For seniors, think affordability first

Jim Martin
Guest columnist for The Pueblo Chieftain
Published: January 10, 2015

Nobody likes higher prices. But higher prices for an absolute necessity like energy are more than just an annoyance.

For senior citizens living on fixed incomes and other economically vulnerable communities, increased rates can mean the difference between getting by and having to do without.

Energy price increases have been outstripping seniors’ Social Security cost of living adjustments for a decade now. Unfortunately, that trend is likely to get worse, with much higher electricity prices on their way right here in Colorado.

Since oil, natural gas and coal prices have all been falling recently, it may seem odd to be predicting another energy price hit. But it’s not the market that will drive prices higher.

It’s politics.

The U.S. Environmental Protection Agency has announced a plan to cut carbon dioxide emissions from America’s power plants by 30 percent by 2030. Colorado’s target is even higher, at 35 percent. The impact of this and other rules coming out of Washington on climate change is unknown. But the impact on the electric power industry and prices is all too clear.

In the first half of 2014, American household electricity prices jumped by more than 3 percent, according to the U.S. Energy Information Administration.

Colorado succeeded in holding the line and keeping power prices below the national average, mainly because the state gets almost two-thirds of its electricity from low-cost coal. That is likely about to change.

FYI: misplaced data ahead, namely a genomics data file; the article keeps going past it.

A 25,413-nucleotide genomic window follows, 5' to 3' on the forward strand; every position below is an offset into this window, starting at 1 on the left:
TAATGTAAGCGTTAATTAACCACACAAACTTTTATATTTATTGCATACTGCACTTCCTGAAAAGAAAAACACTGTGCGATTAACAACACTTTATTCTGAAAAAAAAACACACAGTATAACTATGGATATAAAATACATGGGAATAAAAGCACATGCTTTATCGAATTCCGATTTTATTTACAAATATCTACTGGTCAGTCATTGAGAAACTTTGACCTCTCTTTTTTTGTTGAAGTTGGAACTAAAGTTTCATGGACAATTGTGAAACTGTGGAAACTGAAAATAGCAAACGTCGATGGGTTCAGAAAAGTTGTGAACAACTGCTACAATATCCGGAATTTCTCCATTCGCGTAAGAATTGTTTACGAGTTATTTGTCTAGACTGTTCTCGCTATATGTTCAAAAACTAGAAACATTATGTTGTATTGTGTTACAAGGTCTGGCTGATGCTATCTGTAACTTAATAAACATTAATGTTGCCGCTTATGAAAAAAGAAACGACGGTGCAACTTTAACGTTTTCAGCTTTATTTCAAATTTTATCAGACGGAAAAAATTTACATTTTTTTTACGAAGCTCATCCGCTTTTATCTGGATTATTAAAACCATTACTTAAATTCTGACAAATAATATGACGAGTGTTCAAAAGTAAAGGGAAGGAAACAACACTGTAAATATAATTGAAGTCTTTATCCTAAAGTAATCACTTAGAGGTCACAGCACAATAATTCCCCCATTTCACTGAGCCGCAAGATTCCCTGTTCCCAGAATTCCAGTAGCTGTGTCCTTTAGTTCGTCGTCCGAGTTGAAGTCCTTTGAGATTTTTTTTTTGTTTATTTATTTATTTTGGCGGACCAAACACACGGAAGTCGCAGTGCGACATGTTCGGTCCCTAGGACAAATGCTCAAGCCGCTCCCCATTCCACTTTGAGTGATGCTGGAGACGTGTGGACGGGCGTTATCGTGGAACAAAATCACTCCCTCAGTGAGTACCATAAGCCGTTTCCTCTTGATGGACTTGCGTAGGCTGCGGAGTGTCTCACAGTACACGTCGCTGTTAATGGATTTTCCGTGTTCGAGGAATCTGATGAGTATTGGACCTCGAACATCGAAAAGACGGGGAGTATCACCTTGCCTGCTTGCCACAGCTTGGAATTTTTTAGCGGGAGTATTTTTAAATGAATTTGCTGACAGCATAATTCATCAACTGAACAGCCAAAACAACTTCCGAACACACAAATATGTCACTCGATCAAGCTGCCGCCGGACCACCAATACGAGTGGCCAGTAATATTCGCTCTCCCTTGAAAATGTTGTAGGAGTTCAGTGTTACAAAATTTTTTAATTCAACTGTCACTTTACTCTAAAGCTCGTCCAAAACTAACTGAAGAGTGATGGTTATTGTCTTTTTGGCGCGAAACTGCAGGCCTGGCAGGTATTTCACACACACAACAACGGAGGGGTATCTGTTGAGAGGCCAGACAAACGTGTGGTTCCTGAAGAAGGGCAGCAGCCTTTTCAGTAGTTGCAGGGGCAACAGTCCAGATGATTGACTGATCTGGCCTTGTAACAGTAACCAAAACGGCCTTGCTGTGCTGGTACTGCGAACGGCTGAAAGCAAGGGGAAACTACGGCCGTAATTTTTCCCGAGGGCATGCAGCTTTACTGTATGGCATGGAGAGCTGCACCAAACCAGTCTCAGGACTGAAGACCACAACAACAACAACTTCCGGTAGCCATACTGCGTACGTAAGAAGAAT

Since 2012, six of Colorado’s coal-fired power plants have shut down. Two more are scheduled to close by 2017. Together, those eight plants account for 1,000 megawatts of generating capacity, enough to power about a million households. The EPA’s new plan will only accelerate the closures and the result will be a rapid rise in electricity prices.

To be clear, Colorado’s utilities won’t bear the burden of higher electricity prices — instead that cost is going to be passed right onto you.

How much is the cost of electricity expected to rise? A recent study from Energy Ventures Analysis —an energy consulting firm that supports the electric natural gas and oil, coal and renewable power industries — shows that under the EPA’s new plan wholesale electricity prices in Colorado are expected to spike at least 26 percent by 2020.

All the while, as Coloradans and Americans across the country pay the price of EPA action, global carbon emissions will continue to rise.

Emerging economies are connecting tens of millions to the electricity grid for the first time each year. Millions more are purchasing their first cars. China, not the U.S., is the world’s largest carbon emitter.

Believing regulatory action in one country can address a global challenge is foolish, dangerous for our economy and unfair to those, like so many of our seniors, who are already struggling to get by.

According to a 2010 survey conducted by the nonprofit the Applied Public Policy Research Institute for Study and Evaluation, high energy prices already have forced more than 40 percent of low-income seniors to go without needed medical or dental care, and even to skip meals or shut off the heat on cold days.

The EPA’s narrow focus on reducing carbon emissions, despite the costs, is a grave mistake. Affordable, reliable energy must always come first.


Jim Martin is chairman of the non-partisan 60 Plus Association, a seniors advocacy group with a free enterprise, less government, less taxes approach to seniors’ issues. He has submitted comments to the EPA regarding the agency’s proposed carbon emission regulations for power plants and has advocated for of seniors having access to affordable and reliable electricity on Capitol Hill and at the National Press Club.

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